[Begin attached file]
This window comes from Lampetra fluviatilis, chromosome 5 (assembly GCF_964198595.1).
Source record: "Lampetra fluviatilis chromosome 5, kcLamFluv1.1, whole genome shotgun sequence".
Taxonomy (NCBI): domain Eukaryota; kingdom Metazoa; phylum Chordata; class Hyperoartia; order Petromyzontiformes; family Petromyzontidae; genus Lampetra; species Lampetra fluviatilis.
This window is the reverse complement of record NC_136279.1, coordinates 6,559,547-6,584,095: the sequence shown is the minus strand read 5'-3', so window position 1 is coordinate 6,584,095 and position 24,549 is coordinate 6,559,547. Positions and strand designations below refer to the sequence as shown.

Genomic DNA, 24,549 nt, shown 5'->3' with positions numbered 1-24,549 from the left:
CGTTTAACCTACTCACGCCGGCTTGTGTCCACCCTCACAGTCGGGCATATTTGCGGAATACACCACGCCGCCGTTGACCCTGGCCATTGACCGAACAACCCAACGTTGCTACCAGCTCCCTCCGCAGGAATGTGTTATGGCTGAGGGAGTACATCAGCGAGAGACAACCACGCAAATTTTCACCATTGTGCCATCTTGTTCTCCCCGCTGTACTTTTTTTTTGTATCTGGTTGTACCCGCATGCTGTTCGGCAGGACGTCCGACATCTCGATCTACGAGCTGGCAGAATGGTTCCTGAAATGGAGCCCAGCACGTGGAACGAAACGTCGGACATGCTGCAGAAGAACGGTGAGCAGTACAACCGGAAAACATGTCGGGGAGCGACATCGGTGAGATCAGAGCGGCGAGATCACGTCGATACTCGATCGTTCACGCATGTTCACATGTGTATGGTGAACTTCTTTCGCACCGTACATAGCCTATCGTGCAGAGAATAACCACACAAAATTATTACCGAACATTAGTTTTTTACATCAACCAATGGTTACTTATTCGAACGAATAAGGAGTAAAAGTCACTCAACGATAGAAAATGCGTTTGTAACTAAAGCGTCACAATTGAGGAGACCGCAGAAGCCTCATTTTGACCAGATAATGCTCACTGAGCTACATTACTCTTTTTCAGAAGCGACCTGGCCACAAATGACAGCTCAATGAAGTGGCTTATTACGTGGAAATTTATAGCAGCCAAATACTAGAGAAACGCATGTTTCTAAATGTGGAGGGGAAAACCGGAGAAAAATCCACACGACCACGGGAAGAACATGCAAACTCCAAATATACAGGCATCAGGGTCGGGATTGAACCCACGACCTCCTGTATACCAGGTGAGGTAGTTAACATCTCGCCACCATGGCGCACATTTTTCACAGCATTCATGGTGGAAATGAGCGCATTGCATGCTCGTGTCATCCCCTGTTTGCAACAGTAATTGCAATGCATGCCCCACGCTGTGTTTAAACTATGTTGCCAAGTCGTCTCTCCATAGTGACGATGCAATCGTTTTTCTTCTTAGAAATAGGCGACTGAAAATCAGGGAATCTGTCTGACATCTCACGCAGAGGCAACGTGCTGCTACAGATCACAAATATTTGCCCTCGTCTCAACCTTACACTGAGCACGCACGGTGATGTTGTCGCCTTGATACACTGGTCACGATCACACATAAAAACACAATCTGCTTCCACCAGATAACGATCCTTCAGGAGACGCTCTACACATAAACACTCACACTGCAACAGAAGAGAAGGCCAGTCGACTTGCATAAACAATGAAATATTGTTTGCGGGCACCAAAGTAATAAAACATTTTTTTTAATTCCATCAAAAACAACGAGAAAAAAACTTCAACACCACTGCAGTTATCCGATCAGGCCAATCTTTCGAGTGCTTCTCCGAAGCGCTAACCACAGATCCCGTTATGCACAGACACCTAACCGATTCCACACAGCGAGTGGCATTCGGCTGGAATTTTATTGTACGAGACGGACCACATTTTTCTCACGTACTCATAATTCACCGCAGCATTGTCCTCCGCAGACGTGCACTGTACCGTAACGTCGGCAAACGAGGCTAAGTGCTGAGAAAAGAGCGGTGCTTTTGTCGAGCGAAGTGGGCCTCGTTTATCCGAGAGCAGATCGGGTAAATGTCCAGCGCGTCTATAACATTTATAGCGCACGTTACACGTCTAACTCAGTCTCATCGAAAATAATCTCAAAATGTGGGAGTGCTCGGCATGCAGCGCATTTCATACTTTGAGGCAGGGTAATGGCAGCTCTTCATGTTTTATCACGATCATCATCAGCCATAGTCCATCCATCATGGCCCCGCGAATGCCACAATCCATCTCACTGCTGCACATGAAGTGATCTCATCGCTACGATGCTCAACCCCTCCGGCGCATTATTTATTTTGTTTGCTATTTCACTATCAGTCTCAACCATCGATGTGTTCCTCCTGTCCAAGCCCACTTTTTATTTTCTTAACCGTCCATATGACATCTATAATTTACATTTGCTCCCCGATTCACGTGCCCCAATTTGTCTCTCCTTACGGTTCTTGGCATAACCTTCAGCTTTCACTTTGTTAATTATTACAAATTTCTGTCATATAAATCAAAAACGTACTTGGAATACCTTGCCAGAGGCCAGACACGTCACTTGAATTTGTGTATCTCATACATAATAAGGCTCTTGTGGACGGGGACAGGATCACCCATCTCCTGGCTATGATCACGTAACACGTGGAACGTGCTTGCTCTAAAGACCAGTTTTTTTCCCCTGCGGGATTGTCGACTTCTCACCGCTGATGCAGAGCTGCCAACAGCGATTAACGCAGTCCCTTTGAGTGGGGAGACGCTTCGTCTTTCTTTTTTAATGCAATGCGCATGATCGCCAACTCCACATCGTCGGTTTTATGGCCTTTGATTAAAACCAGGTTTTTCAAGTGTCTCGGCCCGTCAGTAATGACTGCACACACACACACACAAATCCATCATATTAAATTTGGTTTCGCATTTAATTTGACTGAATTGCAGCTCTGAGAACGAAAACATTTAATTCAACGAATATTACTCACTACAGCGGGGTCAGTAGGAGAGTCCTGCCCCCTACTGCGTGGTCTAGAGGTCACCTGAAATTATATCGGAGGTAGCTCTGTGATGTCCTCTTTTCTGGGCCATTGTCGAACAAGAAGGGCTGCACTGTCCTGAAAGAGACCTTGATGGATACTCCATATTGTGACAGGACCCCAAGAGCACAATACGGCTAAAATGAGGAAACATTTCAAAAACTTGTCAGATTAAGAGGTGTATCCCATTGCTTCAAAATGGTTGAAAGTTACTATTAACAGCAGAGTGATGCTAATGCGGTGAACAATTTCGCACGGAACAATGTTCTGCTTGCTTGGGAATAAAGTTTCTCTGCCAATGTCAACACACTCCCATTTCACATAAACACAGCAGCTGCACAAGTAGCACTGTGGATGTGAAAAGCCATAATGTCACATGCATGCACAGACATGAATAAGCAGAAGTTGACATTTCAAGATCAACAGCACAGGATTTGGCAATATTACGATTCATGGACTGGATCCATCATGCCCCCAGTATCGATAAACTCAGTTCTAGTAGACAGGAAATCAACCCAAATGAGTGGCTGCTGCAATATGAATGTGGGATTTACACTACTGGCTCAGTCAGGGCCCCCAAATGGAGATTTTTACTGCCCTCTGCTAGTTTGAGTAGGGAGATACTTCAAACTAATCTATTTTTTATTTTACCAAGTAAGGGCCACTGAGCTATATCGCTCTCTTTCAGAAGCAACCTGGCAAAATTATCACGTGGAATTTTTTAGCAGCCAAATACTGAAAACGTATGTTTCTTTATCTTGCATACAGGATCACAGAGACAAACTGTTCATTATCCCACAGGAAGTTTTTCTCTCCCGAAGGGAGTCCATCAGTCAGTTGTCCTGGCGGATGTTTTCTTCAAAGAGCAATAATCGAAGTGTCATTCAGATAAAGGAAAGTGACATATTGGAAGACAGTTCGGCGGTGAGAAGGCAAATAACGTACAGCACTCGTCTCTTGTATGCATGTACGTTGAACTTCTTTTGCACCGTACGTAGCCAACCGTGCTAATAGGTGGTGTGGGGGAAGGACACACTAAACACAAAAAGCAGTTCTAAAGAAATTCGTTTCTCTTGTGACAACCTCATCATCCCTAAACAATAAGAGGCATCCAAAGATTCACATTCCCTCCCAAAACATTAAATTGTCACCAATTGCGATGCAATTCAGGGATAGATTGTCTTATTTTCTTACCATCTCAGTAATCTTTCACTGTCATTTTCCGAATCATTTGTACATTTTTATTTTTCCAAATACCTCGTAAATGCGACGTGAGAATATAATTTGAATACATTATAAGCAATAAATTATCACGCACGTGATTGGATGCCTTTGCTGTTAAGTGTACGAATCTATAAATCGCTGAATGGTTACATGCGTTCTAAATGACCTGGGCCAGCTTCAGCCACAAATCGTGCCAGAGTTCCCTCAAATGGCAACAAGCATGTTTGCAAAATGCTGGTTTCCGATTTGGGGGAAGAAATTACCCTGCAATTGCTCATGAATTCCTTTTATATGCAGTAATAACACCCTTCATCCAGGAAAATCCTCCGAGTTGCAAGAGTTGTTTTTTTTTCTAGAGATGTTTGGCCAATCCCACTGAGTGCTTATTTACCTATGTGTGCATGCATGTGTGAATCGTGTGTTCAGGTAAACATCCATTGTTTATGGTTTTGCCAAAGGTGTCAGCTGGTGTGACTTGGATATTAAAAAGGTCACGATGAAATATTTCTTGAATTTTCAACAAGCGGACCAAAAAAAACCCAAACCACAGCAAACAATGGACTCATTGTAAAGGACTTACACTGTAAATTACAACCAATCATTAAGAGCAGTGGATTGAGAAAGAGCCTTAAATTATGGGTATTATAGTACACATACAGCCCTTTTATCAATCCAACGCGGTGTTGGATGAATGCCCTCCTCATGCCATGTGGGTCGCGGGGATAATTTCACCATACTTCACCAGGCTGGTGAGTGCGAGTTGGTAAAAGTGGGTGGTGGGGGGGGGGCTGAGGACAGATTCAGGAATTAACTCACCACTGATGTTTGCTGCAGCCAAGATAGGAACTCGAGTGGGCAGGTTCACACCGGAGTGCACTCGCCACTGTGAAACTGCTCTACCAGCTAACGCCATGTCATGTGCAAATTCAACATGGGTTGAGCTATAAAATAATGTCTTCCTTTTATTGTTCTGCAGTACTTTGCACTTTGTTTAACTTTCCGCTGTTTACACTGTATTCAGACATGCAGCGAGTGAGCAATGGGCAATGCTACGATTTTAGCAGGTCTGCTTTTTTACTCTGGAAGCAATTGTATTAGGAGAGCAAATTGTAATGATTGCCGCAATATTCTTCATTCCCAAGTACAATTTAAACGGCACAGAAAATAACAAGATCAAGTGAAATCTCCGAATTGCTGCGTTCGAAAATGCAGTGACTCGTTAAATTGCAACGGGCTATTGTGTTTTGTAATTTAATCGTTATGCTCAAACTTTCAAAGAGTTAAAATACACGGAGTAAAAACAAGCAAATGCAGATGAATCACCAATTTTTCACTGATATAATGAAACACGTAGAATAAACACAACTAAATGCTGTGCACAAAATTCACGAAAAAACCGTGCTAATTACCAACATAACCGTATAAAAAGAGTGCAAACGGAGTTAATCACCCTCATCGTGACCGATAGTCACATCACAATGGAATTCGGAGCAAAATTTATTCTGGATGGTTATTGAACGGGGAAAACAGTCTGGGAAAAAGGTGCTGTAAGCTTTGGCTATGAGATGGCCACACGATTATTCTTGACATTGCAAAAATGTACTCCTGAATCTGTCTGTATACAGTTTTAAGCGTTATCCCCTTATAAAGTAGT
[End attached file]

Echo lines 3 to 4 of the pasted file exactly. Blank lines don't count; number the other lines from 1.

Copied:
Taxonomy (NCBI): domain Eukaryota; kingdom Metazoa; phylum Chordata; class Hyperoartia; order Petromyzontiformes; family Petromyzontidae; genus Lampetra; species Lampetra fluviatilis.
This window is the reverse complement of record NC_136279.1, coordinates 6,559,547-6,584,095: the sequence shown is the minus strand read 5'-3', so window position 1 is coordinate 6,584,095 and position 24,549 is coordinate 6,559,547. Positions and strand designations below refer to the sequence as shown.